In an April 1976 essay in COMMENTARY titled “Making the World Safe for Communism,” Norman Podhoretz observed that “the Soviet Union has fewer apologists in the United States than ever before, but this is not because more people have become convinced that it is a wicked and dangerous country; it is because fewer and fewer people any longer consider the Soviet Union to be any better than the United States.” Third World revolutionary regimes still counted fans among liberal intellectuals, but, on the whole, the Communist project was intellectually exhausted by the 1970s.
Would that it were still so today. A recent surge of Communist nostalgia suggests that a Marxist revival of sorts may be afoot in some elite American quarters. Nowhere is this more apparent than in “Red Century,” the New York Times editorial page’s yearlong series of op-eds commemorating the centenary of the October Revolution.
The overall tone of the series can best be described as elegiac. These are columns written in regret over what became of the righteous cause of world socialist revolution. According to most of the authors invited to contribute to the series, their Communist protagonists were starry-eyed idealists who set out to repair the world and who made tremendous progress. The original vision was noble. But the grimy realities of politics, bureaucracy, and history ended up distorting that vision. Even so, the columns aim to show that, more often than not, Communism was synonymous with progress, non-conformism, and fun.
Thus there was Tariq Ali’s encomium to Lenin that portrayed the Bolshevik leader as a visionary who defied the “dogmatism” that predominated among most left intellectuals to prove that socialism could be built on Russia’s peasant soil. Lenin’s “uprising,” Ali claimed, was swift and “involved minimal violence.” Eliding the Red Terror altogether, Ali laid all the blame for bloodshed on the Western-backed White Russian reaction. If the newborn Soviet state was brutal, Ali contended, it was because the spirit of Tsarism had “infected” an otherwise pure Bolshevism—a development that Lenin deplored in his lifetime, Ali assured readers.
Few of the op-eds that appeared under the “Red Century” banner were as nakedly ahistorical as Ali’s. But many others were equally revolting.
An Indian writer paid tribute to Moscow’s cultural propaganda in his native land: “The Russians came to India and distributed their stories virtually for free. If this was propaganda, no one has bad memories of imbibing it.” Historian John Sidel lamented the collapse of Soviet-hatched pan-Islamic Communism. “One effect of the failure of revolutionary forces to mobilize under the joint banner of Communism and Islam was to deeply divide Muslims,” he wrote, “weakening their capacity first to fight colonialism during the first half of 20th century and then to resist the rise of authoritarianism across the Muslim world.” The assumption behind these claims was that sectarian divisions and absolutism in the Muslim world emerged after the Russian Revolution and then only because Muslims failed to embrace Communism.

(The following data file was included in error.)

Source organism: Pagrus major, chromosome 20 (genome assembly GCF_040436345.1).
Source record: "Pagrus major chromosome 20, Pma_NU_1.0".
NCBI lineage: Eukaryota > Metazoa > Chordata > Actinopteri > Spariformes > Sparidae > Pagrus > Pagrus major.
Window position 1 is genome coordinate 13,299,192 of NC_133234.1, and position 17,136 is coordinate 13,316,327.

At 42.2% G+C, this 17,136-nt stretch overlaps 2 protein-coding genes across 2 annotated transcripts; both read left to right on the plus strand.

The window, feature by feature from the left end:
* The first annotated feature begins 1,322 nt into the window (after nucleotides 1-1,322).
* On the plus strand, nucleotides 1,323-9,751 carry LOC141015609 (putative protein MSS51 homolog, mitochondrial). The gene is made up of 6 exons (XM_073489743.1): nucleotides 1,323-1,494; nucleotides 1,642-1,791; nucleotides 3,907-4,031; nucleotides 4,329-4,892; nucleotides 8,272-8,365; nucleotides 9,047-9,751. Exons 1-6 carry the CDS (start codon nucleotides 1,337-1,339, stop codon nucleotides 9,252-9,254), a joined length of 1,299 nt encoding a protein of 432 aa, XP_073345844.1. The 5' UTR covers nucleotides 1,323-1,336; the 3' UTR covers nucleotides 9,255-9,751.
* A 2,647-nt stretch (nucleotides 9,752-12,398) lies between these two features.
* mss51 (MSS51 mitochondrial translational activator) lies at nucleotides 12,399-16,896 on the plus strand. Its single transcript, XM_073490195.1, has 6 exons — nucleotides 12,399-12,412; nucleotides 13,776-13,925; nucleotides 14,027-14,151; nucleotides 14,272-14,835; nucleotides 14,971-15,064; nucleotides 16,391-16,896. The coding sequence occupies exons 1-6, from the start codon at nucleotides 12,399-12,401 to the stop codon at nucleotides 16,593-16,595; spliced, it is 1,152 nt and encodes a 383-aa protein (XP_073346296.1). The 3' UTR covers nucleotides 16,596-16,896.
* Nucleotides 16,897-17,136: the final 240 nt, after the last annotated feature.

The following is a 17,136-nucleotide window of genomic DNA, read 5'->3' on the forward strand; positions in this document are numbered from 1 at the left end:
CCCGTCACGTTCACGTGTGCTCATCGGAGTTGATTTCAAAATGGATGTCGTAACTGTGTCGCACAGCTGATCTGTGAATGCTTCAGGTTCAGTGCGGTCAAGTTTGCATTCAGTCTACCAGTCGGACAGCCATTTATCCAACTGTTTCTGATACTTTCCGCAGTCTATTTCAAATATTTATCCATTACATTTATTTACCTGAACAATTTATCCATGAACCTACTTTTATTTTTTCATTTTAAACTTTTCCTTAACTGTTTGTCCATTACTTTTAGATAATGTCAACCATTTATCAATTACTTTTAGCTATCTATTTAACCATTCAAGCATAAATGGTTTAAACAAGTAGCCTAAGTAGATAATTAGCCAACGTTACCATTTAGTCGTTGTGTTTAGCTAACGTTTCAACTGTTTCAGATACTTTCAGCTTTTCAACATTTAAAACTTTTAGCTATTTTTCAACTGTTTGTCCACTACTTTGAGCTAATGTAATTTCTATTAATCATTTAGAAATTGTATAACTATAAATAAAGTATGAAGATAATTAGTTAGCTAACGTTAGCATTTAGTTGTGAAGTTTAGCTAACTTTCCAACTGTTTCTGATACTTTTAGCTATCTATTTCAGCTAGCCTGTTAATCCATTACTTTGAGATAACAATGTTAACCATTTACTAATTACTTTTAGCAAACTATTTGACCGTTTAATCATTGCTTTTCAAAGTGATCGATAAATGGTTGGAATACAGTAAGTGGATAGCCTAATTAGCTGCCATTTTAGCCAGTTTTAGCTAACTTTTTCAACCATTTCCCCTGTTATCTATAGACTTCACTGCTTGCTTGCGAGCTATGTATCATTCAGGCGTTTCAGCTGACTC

There was more. A Yale forestry lecturer celebrated Lenin’s conservation efforts while barely alluding to the Soviet Union’s dreadful environmental legacy. A University of Pennsylvania historian reproached mainstream Western feminism for failing to see how Communist dictatorships liberated women and helped them achieve better orgasms.
Then there was Helen Gao’s contribution, which argued that “for all its flaws, the Communist revolution taught Chinese women to dream big.” Yes, Mao’s revolution killed some 50 million innocents, but at least it taught Chinese women to value themselves as “men’s equal in outlook, value, and achievement.” Gao’s piece was especially appalling to me, because my Chinese-born wife is a survivor of the barbarous one-child policy.
A handful of “Red Century” op-eds were critical of the Communist legacy. Yet readers won’t find among the 35 published so far a detailed treatment of the horrors of the gulag. Nor will they find coverage of the misery that socialist regimes in Cuba, North Korea, Venezuela, and elsewhere inflict on their citizens to this day. There are no accounts of the persecution of Christians under Communism regimes, past and present. Young readers unfamiliar with history will learn about Star Trek’s supposed debt to Marxist ideology, but they won’t encounter major Cold War heroes such as Vaclav Havel, Alexander Solzhenitsyn, John Paul II, and others who inspired Communist citizens to live in truth.
Taking the “Red Century” project as a whole, then, it is hard to avoid the conclusion that the Times’ editorial-page editors seek to put a fresh and attractive gloss on totalitarianism. Is it the Democratic Party’s shift to the harder left in recent years, under the likes of Bernie Sanders and Elizabeth Warren, that resulted in this framing? Or are the editors taking advantage of the passage of time to rehabilitate a worldview with which they always sympathized? Are they just trolling readers? Who knows? Regardless of the motive, the effect is to make the world safe for communism once more.